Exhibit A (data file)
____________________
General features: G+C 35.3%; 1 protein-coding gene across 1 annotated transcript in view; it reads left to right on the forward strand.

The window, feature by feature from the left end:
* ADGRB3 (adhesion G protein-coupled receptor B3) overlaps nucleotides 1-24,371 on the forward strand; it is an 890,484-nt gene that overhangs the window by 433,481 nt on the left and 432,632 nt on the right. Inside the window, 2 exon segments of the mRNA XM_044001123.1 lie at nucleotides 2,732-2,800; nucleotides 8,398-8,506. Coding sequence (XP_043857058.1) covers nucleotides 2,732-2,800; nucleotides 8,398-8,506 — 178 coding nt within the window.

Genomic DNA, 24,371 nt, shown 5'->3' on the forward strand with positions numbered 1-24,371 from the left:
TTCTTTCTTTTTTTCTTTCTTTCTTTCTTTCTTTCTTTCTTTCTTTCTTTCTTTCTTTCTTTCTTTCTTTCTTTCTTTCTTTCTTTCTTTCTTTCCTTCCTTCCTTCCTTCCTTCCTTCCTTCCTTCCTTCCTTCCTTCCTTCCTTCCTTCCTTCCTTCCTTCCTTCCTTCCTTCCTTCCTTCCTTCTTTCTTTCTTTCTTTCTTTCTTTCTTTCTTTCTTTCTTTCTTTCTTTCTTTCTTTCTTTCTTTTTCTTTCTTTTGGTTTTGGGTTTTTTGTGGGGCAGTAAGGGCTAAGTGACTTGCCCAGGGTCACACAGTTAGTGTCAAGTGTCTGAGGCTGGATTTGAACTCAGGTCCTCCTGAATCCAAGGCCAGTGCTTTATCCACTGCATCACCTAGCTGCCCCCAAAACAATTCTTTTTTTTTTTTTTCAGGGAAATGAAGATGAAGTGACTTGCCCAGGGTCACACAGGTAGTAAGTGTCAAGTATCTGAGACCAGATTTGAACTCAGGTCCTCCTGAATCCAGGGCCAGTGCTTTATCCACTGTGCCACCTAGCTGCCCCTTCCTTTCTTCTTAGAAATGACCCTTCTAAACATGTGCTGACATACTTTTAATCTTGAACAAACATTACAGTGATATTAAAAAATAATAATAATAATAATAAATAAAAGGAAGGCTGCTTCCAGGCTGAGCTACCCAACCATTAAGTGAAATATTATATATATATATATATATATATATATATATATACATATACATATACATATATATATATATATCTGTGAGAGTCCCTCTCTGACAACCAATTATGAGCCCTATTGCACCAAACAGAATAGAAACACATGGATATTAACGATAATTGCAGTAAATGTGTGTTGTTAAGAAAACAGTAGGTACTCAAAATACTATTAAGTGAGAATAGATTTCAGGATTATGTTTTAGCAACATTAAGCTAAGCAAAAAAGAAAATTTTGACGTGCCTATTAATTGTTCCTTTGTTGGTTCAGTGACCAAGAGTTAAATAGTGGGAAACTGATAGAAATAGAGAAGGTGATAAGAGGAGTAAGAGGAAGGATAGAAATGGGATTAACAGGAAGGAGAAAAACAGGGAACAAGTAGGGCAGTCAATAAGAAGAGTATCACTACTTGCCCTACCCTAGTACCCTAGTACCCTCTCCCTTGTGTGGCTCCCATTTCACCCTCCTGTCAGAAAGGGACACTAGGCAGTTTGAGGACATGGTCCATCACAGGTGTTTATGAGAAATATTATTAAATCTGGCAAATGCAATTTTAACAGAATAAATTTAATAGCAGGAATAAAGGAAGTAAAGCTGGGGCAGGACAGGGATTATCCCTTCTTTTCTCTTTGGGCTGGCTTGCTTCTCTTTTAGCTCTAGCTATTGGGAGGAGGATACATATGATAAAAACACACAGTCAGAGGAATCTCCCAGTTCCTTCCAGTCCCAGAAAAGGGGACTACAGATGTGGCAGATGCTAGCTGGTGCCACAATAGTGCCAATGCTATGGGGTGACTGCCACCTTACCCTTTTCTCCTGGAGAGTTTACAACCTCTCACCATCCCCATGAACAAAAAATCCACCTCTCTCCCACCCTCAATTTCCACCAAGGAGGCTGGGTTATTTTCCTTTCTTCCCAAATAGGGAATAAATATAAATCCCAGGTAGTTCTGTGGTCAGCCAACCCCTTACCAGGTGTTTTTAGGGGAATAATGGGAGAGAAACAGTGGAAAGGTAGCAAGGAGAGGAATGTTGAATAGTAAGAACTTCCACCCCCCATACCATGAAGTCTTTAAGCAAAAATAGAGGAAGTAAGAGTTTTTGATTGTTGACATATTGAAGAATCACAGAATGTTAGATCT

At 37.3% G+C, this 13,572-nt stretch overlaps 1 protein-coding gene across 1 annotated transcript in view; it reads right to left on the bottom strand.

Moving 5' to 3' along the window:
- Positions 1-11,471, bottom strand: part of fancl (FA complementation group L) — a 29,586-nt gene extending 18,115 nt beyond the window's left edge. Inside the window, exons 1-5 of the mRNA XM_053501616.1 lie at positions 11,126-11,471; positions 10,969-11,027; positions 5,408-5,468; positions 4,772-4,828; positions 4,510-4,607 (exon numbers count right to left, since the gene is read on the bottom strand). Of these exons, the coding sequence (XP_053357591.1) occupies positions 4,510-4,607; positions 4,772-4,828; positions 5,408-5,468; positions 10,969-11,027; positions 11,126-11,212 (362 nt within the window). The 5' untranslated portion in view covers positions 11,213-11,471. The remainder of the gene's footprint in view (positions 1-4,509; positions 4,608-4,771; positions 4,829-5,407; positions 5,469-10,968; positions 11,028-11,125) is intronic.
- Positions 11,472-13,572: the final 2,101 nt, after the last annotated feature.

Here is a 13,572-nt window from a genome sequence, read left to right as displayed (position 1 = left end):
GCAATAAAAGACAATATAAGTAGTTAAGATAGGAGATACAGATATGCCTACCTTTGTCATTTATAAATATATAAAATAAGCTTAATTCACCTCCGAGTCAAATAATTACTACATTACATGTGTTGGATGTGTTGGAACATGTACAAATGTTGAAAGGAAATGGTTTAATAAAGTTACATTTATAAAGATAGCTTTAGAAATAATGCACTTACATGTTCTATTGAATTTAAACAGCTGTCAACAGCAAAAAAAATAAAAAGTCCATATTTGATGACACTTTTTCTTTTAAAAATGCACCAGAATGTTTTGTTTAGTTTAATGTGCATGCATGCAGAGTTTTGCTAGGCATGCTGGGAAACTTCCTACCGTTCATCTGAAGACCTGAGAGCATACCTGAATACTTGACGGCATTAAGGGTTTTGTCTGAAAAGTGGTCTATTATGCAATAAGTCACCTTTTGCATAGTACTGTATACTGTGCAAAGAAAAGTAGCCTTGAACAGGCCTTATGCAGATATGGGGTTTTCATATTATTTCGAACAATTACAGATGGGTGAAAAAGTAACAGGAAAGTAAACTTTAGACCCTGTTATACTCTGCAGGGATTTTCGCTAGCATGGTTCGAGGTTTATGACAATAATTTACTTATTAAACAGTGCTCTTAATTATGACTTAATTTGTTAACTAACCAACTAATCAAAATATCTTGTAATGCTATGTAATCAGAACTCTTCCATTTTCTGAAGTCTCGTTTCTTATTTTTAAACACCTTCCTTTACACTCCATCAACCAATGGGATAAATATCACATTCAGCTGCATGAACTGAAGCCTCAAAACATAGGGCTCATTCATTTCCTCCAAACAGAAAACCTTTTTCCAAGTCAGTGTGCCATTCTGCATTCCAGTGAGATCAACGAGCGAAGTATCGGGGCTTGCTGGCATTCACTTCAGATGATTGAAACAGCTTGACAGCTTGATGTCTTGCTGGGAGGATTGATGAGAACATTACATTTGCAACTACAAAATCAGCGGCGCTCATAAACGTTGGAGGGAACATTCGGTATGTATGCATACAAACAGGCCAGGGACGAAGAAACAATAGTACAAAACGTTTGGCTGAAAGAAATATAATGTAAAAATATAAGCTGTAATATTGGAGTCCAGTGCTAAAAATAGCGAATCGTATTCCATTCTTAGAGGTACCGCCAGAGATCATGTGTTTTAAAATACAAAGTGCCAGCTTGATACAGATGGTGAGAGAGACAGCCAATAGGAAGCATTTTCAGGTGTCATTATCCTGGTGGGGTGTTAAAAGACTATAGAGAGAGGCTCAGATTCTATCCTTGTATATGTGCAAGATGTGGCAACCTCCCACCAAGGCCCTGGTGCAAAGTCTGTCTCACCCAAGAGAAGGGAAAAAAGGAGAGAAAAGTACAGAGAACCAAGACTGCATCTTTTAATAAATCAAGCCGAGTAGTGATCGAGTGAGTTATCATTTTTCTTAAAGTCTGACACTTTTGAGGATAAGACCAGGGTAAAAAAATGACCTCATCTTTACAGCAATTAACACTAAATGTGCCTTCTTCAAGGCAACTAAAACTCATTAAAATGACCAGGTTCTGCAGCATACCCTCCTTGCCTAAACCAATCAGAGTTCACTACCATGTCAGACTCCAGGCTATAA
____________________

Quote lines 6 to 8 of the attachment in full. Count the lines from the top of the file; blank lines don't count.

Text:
At 37.3% G+C, this 13,572-nt stretch overlaps 1 protein-coding gene across 1 annotated transcript in view; it reads right to left on the bottom strand.

Moving 5' to 3' along the window:
- Positions 1-11,471, bottom strand: part of fancl (FA complementation group L) — a 29,586-nt gene extending 18,115 nt beyond the window's left edge. Inside the window, exons 1-5 of the mRNA XM_053501616.1 lie at positions 11,126-11,471; positions 10,969-11,027; positions 5,408-5,468; positions 4,772-4,828; positions 4,510-4,607 (exon numbers count right to left, since the gene is read on the bottom strand). Of these exons, the coding sequence (XP_053357591.1) occupies positions 4,510-4,607; positions 4,772-4,828; positions 5,408-5,468; positions 10,969-11,027; positions 11,126-11,212 (362 nt within the window). The 5' untranslated portion in view covers positions 11,213-11,471. The remainder of the gene's footprint in view (positions 1-4,509; positions 4,608-4,771; positions 4,829-5,407; positions 5,469-10,968; positions 11,028-11,125) is intronic.